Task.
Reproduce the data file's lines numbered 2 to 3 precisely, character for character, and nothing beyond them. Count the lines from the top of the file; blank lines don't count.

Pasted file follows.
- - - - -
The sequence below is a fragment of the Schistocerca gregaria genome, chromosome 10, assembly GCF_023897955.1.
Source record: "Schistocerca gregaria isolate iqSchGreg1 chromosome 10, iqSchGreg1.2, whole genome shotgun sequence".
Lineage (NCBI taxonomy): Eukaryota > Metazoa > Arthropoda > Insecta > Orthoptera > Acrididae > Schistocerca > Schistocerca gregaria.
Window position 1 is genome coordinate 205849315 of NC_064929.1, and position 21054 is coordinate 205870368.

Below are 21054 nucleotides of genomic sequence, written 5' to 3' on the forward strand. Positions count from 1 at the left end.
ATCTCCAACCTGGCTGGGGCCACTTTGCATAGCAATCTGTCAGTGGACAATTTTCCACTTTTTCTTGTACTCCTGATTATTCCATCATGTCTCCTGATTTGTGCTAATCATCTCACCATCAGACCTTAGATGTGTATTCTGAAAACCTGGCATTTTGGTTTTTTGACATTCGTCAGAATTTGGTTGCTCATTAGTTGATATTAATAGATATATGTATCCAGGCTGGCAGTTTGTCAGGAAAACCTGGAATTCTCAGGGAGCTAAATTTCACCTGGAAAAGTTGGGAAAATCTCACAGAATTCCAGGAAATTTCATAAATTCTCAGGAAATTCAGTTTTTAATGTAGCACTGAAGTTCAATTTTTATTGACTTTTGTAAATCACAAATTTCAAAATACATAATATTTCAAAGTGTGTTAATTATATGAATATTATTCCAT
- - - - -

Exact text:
Source record: "Schistocerca gregaria isolate iqSchGreg1 chromosome 10, iqSchGreg1.2, whole genome shotgun sequence".
Lineage (NCBI taxonomy): Eukaryota > Metazoa > Arthropoda > Insecta > Orthoptera > Acrididae > Schistocerca > Schistocerca gregaria.